Replace Your File Manager with OI File Manager

OI File Manager

Now that our phones contain so much data, having a file manager means that you can more easily organise that data. A file manager allows you to copy, move, rename and create files, meaning you can always find anything you need. However, nearly all file managers (including built in ones) require internet access. And any time an app wants internet access there’s a chance that your data can leak into cyber world.

The exception here is OI File Manager, which requires no internet permissions at all. What goes through OI File Manager stays on your phone. It’s free, has no ads, and lets you do anything any other file manager does. So this one’s a no brainer in our book.


Replace Your Calendar App with Simple Calendar

Simple Calendar

Calendar apps are a privacy nightmare. Sure, it might be convenient to have your calendar synch across devices, to have Amazon’s Echo know your meetings and appointments, but again, any time there’s an online connection, there’s a chance of a data link.

If you don’t fancy your info being leaked and you’re willing to do without the convenience of cross device synching and Echo knowing your data, then check out Simple Calendar. It’s free and has no ads and doesn’t use an online connection. By default the app is able to access your contacts and photos (this simply makes it easier to use), but you can disable both these permissions in the settings menu and the app still works just fine.


Replace Your Exercise App with Pedometer


Fitness apps nearly always share data across platforms, social media, and to their parent companies, data that could easily fall into the wrong hands. However, Pedometer won’t. Sure, it’s a simple app, it simply measures your steps and tells you how many calories you’ve burned, but that information stays with you. Pedometer won’t ask for an online connection at all. Plus, it presents all your data in nice little charts so it’s easy to see how much fitter you’re getting. Sadly, there’s no more comprehensive fitness app that’s totally private available at the moment, still, Pedometer is better than nothing.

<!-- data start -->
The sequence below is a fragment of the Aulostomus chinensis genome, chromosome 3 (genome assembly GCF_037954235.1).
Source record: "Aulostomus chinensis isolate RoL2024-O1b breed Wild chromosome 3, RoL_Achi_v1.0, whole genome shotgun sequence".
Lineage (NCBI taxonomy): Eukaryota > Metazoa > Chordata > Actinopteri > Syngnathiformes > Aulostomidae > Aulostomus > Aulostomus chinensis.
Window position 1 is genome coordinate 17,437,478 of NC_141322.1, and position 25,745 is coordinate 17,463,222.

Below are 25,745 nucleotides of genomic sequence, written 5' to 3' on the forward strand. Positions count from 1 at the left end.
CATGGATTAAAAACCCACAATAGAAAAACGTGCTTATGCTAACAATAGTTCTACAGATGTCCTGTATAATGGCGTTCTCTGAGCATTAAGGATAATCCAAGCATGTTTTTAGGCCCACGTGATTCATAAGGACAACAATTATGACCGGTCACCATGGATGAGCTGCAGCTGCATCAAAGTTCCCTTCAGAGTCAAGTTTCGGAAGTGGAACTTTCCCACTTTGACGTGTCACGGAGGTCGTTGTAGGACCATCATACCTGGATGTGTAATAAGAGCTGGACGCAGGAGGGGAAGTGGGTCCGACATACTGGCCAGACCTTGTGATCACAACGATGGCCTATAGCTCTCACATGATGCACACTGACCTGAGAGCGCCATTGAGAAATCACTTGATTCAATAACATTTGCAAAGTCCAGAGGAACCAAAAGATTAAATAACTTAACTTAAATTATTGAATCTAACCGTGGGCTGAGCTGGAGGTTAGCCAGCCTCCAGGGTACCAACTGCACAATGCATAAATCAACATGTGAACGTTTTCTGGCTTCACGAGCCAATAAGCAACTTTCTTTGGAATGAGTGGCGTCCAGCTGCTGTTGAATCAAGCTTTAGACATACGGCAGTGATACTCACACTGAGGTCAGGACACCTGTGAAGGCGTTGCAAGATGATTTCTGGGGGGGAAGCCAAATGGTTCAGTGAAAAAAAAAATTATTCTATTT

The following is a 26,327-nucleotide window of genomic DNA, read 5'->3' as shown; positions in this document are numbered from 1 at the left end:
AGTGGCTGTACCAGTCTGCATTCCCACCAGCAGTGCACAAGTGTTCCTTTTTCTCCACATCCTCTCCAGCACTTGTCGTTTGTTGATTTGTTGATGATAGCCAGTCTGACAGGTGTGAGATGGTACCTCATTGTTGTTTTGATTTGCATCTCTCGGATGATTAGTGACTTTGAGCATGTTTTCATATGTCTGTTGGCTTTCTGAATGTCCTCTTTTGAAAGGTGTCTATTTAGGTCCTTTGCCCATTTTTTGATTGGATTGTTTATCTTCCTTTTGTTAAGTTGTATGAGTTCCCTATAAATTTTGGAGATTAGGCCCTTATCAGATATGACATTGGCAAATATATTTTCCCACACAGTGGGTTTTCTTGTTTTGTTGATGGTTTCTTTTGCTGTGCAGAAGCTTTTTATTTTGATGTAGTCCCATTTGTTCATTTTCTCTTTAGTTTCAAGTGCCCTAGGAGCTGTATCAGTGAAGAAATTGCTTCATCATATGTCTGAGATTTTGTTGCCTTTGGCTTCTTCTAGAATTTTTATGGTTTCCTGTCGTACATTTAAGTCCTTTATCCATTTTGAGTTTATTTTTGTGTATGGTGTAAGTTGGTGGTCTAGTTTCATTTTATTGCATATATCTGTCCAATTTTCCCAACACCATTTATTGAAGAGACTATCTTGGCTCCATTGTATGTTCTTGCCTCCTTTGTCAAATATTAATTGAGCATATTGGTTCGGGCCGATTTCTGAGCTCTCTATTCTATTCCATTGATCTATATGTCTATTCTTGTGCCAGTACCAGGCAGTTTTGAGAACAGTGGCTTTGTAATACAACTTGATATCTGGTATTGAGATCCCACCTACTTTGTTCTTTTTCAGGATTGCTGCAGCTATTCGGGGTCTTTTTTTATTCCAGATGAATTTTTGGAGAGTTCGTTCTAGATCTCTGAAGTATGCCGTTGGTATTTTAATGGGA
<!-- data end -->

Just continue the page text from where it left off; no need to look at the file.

Replace Your Weather App with Weather


You might not think of your weather app as a privacy concern, yet nearly all weather apps use your phone’s GPS and log your locations. If you don’t want people to know where you’ve been then check out Weather. The app doesn’t log your locations at all. Enter a location into the search bar to get a daily or five day forecast, and when asked if you want this to be a permanent location simply answer “no.” The location history will be deleted as soon as you back out of the forecast page, and no log will be kept of your search history, meaning no one will know where you’ve been.

Not everyone will be interested in all of these apps, and some are more important than others. But if you’re serious about keeping your life and you data private, then you might want to think twice about some of the apps you use.